Antiretroviral therapy stops HIV from replicating (making copies of itself) in the body. This benefits the health of the person living with HIV and prevents sexual transmission of the virus to others. However, effective treatment does not completely eliminate the virus from the body. HIV lies dormant inside a small number of cells in the body, resulting in viral reservoirs. If treatment is stopped, these reservoirs can become active and start producing HIV. This newly produced virus infects additional cells, HIV begins replicating again, and transmission can occur. Because of the persistence of these reservoirs, antiretroviral therapy does not cure HIV, although it is an effective treatment that restores health, greatly improves quality of life and prevents HIV transmission.

To keep HIV suppressed in the body, antiretroviral medications must be taken daily as prescribed. To monitor the treatment's effectiveness, people living with HIV should undergo regular viral load testing as directed by their health care teams. A viral load test measures the level of HIV RNA -- the virus' genetic material -- in blood plasma, and it is an accurate indicator of how well treatment is working.

When HIV infection is untreated, viral load is very high, indicating that HIV is actively replicating and producing new infectious viral particles. For almost everyone who takes antiretroviral therapy daily as prescribed, viral load will drop to a level so low that it is undetectable. Clinical studies have shown that people living with HIV who have achieved and maintained an undetectable viral load for at least six months will not sexually transmit the virus to an HIV-negative partner. To learn more about viral load and HIV transmission, see 10 Things to Know About HIV Suppression.

Related: 17 Top Questions About Starting HIV Treatment

Understanding the Presence of HIV RNA and DNA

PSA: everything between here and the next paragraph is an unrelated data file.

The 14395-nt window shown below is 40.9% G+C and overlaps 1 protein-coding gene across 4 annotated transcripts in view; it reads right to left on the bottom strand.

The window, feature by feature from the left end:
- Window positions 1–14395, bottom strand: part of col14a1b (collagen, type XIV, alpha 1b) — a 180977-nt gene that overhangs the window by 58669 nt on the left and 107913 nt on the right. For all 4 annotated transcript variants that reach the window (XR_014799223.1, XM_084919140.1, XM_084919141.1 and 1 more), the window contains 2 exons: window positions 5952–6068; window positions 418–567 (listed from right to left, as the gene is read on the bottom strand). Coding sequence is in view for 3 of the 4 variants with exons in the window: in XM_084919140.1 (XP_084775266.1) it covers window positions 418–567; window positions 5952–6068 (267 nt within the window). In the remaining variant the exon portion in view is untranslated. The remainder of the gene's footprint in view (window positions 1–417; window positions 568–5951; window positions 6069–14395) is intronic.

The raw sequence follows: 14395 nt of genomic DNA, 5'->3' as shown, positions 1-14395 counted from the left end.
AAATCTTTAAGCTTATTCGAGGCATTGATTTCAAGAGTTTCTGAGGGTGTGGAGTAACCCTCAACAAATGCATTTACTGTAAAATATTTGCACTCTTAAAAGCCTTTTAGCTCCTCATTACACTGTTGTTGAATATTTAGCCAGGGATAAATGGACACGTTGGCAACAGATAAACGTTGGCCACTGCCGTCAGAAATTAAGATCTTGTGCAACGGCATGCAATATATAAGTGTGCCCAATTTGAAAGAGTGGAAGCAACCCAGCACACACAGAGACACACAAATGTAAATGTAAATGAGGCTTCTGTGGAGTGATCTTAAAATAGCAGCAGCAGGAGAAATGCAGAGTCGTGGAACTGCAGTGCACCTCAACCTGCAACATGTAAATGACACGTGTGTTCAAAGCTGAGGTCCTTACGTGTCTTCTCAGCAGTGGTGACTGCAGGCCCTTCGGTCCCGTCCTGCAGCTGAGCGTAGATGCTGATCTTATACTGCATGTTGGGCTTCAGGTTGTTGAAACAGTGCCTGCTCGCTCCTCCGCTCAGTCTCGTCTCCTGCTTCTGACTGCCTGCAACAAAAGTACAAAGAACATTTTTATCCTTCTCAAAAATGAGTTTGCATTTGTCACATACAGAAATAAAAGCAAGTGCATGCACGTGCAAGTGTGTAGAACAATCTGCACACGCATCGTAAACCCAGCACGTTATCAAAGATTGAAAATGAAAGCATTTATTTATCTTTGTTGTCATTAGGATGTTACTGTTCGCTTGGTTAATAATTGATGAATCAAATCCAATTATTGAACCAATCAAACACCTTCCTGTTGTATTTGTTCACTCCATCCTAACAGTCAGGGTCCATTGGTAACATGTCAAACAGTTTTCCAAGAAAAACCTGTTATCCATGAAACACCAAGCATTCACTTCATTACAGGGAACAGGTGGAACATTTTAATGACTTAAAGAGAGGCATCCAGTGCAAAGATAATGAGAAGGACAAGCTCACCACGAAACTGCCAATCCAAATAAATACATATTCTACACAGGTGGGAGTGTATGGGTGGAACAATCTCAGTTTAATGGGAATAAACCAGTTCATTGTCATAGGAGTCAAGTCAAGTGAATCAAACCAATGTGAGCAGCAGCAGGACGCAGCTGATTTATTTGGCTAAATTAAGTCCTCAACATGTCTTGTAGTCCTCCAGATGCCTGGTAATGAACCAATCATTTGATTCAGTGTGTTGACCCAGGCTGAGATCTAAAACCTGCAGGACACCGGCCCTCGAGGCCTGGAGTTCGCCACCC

Researchers are working to better understand how HIV persists in the body in viral reservoirs, with the ultimate goal of developing a cure for HIV. To identify and define HIV reservoirs, many studies have assessed the presence of HIV RNA and/or DNA, two types of genetic material, in the body's tissues and in other bodily fluids, such as semen. When HIV infects a cell, it uses the cell's machinery to replicate. During the replication process, the virus' genetic material (stored within the virus as RNA) gets integrated into the cell's DNA. Effective antiretroviral therapy does not eliminate this HIV DNA, which is also called proviral DNA. Detecting HIV RNA or DNA in tissues and bodily fluids such as semen requires very sensitive tests that are only performed in research settings. These are not the same as clinical tests to determine plasma viral load.

Can I Be Infected by HIV RNA or DNA Reportedly Found in the Semen or Testes of a Virally Suppressed Person?

No. Because effective antiretroviral therapy does not eradicate HIV from the body's tissues, it is expected that HIV genetic material will be present in tissues and bodily fluids such as semen, even in people who have achieved and maintained an undetectable viral load for years. Scientific detection of very small amounts of HIV RNA or DNA in tissues or semen does not correlate with a person's risk of transmitting HIV to others, provided that they are on effective therapy and have an undetectable viral load. Research has delivered clear-cut evidence that staying on treatment and maintaining a durably undetectable plasma viral load results in effectively no risk of sexually transmitting HIV to an HIV-negative partner. To learn more, see Treatment as HIV Prevention.

[Note from TheBody: This article was created by NIAID, who last updated it on Mar. 6, 2018. We have cross-posted it with their permission.]